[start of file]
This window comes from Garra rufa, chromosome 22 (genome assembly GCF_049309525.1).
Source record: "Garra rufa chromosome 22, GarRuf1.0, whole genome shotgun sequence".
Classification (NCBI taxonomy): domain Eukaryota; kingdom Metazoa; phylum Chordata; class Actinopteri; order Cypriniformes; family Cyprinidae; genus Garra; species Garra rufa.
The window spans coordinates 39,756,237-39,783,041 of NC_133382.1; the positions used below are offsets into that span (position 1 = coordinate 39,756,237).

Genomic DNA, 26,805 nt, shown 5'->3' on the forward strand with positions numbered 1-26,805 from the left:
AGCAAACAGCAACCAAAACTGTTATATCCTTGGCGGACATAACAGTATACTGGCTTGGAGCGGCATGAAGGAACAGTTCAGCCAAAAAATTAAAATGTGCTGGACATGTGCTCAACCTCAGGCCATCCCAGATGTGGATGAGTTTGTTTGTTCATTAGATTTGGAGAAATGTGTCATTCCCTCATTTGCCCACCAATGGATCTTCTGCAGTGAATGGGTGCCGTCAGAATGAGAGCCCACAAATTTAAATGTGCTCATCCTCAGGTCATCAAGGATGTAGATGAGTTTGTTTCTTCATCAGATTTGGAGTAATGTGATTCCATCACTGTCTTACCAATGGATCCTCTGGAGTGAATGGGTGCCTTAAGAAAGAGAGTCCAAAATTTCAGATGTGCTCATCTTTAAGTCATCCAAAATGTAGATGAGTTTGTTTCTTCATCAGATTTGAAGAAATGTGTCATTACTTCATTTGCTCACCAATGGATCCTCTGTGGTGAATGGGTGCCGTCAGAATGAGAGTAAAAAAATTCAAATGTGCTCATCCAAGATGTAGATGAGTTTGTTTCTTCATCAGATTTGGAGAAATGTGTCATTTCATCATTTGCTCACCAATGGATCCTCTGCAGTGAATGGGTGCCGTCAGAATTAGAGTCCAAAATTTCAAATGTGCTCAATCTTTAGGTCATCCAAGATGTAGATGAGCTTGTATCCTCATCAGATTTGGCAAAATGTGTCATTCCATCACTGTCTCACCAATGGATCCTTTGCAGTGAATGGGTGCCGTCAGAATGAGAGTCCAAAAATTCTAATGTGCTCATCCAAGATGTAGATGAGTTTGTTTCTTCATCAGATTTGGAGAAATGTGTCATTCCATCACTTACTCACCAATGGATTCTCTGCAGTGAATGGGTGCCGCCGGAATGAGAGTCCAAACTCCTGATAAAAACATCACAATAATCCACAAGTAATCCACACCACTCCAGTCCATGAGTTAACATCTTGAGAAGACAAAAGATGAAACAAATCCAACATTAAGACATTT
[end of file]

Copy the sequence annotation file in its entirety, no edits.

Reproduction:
This window comes from Garra rufa, chromosome 22 (genome assembly GCF_049309525.1).
Source record: "Garra rufa chromosome 22, GarRuf1.0, whole genome shotgun sequence".
Classification (NCBI taxonomy): domain Eukaryota; kingdom Metazoa; phylum Chordata; class Actinopteri; order Cypriniformes; family Cyprinidae; genus Garra; species Garra rufa.
The window spans coordinates 39,756,237-39,783,041 of NC_133382.1; the positions used below are offsets into that span (position 1 = coordinate 39,756,237).

Genomic DNA, 26,805 nt, shown 5'->3' on the forward strand with positions numbered 1-26,805 from the left:
AGCAAACAGCAACCAAAACTGTTATATCCTTGGCGGACATAACAGTATACTGGCTTGGAGCGGCATGAAGGAACAGTTCAGCCAAAAAATTAAAATGTGCTGGACATGTGCTCAACCTCAGGCCATCCCAGATGTGGATGAGTTTGTTTGTTCATTAGATTTGGAGAAATGTGTCATTCCCTCATTTGCCCACCAATGGATCTTCTGCAGTGAATGGGTGCCGTCAGAATGAGAGCCCACAAATTTAAATGTGCTCATCCTCAGGTCATCAAGGATGTAGATGAGTTTGTTTCTTCATCAGATTTGGAGTAATGTGATTCCATCACTGTCTTACCAATGGATCCTCTGGAGTGAATGGGTGCCTTAAGAAAGAGAGTCCAAAATTTCAGATGTGCTCATCTTTAAGTCATCCAAAATGTAGATGAGTTTGTTTCTTCATCAGATTTGAAGAAATGTGTCATTACTTCATTTGCTCACCAATGGATCCTCTGTGGTGAATGGGTGCCGTCAGAATGAGAGTAAAAAAATTCAAATGTGCTCATCCAAGATGTAGATGAGTTTGTTTCTTCATCAGATTTGGAGAAATGTGTCATTTCATCATTTGCTCACCAATGGATCCTCTGCAGTGAATGGGTGCCGTCAGAATTAGAGTCCAAAATTTCAAATGTGCTCAATCTTTAGGTCATCCAAGATGTAGATGAGCTTGTATCCTCATCAGATTTGGCAAAATGTGTCATTCCATCACTGTCTCACCAATGGATCCTTTGCAGTGAATGGGTGCCGTCAGAATGAGAGTCCAAAAATTCTAATGTGCTCATCCAAGATGTAGATGAGTTTGTTTCTTCATCAGATTTGGAGAAATGTGTCATTCCATCACTTACTCACCAATGGATTCTCTGCAGTGAATGGGTGCCGCCGGAATGAGAGTCCAAACTCCTGATAAAAACATCACAATAATCCACAAGTAATCCACACCACTCCAGTCCATGAGTTAACATCTTGAGAAGACAAAAGATGAAACAAATCCAACATTAAGACATTT